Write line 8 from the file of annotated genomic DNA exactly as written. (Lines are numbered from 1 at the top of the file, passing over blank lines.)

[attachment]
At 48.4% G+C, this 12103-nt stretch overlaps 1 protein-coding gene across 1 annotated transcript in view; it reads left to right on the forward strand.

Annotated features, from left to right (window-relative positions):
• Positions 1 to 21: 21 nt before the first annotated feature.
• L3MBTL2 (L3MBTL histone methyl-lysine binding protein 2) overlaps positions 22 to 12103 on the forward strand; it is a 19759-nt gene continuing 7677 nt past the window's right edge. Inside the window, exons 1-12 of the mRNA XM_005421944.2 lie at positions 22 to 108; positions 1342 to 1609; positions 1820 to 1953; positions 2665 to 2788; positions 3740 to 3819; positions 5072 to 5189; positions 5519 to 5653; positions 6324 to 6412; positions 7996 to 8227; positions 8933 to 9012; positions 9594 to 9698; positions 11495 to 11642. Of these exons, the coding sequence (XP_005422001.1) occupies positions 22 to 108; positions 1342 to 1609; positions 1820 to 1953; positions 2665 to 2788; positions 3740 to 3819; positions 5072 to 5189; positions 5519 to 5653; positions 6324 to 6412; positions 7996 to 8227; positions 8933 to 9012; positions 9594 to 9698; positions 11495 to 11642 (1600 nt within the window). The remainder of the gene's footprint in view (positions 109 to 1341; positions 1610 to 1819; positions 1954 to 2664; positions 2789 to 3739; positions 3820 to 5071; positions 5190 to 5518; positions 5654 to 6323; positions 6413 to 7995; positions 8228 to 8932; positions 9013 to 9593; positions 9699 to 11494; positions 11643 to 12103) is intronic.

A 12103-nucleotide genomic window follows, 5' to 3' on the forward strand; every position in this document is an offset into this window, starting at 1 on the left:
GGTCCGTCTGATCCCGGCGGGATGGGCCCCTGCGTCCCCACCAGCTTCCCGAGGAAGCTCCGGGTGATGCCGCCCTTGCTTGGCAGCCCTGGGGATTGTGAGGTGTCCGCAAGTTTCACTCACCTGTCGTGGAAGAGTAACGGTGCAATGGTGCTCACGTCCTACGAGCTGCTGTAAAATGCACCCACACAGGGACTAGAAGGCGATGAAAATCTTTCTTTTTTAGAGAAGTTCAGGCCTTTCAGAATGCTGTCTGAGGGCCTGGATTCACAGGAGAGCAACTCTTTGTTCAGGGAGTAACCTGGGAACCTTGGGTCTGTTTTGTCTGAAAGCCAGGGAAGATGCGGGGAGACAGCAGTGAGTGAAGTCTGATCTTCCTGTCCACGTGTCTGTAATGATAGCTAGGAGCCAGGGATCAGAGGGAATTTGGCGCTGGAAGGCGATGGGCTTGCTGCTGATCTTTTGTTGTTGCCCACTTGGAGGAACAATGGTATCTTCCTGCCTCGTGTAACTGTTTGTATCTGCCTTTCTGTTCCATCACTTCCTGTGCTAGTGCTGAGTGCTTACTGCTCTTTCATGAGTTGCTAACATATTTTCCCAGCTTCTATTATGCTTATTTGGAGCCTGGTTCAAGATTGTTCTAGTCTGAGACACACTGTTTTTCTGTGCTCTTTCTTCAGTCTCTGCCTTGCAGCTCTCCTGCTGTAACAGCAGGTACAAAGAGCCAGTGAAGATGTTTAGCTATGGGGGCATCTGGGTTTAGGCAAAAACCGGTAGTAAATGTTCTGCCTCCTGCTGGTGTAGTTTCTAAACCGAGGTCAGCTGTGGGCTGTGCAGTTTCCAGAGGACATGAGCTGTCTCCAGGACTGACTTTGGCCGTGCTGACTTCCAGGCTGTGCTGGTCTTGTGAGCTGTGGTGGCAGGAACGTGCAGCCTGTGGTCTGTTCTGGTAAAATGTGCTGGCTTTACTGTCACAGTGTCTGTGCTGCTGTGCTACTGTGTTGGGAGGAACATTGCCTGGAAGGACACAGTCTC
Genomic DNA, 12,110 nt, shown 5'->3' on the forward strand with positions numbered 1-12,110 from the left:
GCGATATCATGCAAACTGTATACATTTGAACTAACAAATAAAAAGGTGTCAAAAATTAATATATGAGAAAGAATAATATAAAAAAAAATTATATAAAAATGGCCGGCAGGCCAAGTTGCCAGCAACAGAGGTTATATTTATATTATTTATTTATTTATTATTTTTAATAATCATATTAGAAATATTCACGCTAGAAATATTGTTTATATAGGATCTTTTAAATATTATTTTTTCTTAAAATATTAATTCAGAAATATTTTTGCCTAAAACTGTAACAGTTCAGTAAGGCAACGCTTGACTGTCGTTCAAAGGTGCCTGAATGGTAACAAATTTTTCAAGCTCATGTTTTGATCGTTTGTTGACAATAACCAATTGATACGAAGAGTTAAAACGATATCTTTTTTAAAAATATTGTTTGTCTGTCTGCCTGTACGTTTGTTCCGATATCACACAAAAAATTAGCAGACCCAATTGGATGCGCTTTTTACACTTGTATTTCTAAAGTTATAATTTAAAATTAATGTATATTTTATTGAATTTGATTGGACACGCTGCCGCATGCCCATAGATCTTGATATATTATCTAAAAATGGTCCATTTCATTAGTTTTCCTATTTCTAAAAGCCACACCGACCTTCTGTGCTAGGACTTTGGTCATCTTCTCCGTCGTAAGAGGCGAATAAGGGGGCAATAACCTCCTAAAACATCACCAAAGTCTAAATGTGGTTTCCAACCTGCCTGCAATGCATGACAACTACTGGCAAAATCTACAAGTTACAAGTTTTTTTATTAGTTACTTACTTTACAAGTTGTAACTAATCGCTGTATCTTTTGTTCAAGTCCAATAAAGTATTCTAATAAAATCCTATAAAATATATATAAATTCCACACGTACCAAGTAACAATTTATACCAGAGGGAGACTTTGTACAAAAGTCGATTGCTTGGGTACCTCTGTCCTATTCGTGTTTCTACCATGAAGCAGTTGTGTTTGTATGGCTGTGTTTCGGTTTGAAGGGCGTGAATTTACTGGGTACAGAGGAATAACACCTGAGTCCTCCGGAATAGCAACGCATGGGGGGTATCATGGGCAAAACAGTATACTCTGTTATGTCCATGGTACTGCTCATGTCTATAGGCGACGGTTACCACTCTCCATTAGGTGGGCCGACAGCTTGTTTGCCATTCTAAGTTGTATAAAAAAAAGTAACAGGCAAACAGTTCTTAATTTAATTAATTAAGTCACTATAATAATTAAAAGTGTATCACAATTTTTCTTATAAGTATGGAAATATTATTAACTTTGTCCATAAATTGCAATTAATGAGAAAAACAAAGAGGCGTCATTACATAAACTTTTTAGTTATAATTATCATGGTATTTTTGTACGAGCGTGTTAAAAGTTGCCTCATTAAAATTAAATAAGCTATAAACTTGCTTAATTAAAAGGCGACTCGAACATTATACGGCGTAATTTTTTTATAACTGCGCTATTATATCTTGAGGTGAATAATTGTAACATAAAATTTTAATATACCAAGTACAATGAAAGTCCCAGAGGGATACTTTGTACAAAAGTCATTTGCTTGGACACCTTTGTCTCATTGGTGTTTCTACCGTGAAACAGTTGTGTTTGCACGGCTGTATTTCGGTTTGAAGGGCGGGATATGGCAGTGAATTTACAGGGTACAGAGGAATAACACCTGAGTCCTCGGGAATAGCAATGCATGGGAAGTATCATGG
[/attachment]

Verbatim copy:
GCGATATCATGCAAACTGTATACATTTGAACTAACAAATAAAAAGGTGTCAAAAATTAATATATGAGAAAGAATAATATAAAAAAAAATTATATAAAAATGGCCGGCAGGCCAAGTTGCCAGCAACAGAGGTTATATTTATATTATTTATTTATTTATTATTTTTAATAATCATATTAGAAATATTCACGCTAGAAATATTGTTTATATAGGATCTTTTAAATATTATTTTTTCTTAAAATATTAATTCAGAAATATTTTTGCCTAAAACTGTAACAGTTCAGTAAGGCAACGCTTGACTGTCGTTCAAAGGTGCCTGAATGGTAACAAATTTTTCAAGCTCATGTTTTGATCGTTTGTTGACAATAACCAATTGATACGAAGAGTTAAAACGATATCTTTTTTAAAAATATTGTTTGTCTGTCTGCCTGTACGTTTGTTCCGATATCACACAAAAAATTAGCAGACCCAATTGGATGCGCTTTTTACACTTGTATTTCTAAAGTTATAATTTAAAATTAATGTATATTTTATTGAATTTGATTGGACACGCTGCCGCATGCCCATAGATCTTGATATATTATCTAAAAATGGTCCATTTCATTAGTTTTCCTATTTCTAAAAGCCACACCGACCTTCTGTGCTAGGACTTTGGTCATCTTCTCCGTCGTAAGAGGCGAATAAGGGGGCAATAACCTCCTAAAACATCACCAAAGTCTAAATGTGGTTTCCAACCTGCCTGCAATGCATGACAACTACTGGCAAAATCTACAAGTTACAAGTTTTTTTATTAGTTACTTACTTTACAAGTTGTAACTAATCGCTGTATCTTTTGTTCAAGTCCAATAAAGTATTCTAATAAAATCCTATAAAATATATATAAATTCCACACGTACCAAGTAACAATTTATACCAGAGGGAGACTTTGTACAAAAGTCGATTGCTTGGGTACCTCTGTCCTATTCGTGTTTCTACCATGAAGCAGTTGTGTTTGTATGGCTGTGTTTCGGTTTGAAGGGCGTGAATTTACTGGGTACAGAGGAATAACACCTGAGTCCTCCGGAATAGCAACGCATGGGGGGTATCATGGGCAAAACAGTATACTCTGTTATGTCCATGGTACTGCTCATGTCTATAGGCGACGGTTACCACTCTCCATTAGGTGGGCCGACAGCTTGTTTGCCATTCTAAGTTGTATAAAAAAAAGTAACAGGCAAACAGTTCTTAATTTAATTAATTAAGTCACTATAATAATTAAAAGTGTATCACAATTTTTCTTATAAGTATGGAAATATTATTAACTTTGTCCATAAATTGCAATTAATGAGAAAAACAAAGAGGCGTCATTACATAAACTTTTTAGTTATAATTATCATGGTATTTTTGTACGAGCGTGTTAAAAGTTGCCTCATTAAAATTAAATAAGCTATAAACTTGCTTAATTAAAAGGCGACTCGAACATTATACGGCGTAATTTTTTTATAACTGCGCTATTATATCTTGAGGTGAATAATTGTAACATAAAATTTTAATATACCAAGTACAATGAAAGTCCCAGAGGGATACTTTGTACAAAAGTCATTTGCTTGGACACCTTTGTCTCATTGGTGTTTCTACCGTGAAACAGTTGTGTTTGCACGGCTGTATTTCGGTTTGAAGGGCGGGATATGGCAGTGAATTTACAGGGTACAGAGGAATAACACCTGAGTCCTCGGGAATAGCAATGCATGGGAAGTATCATGG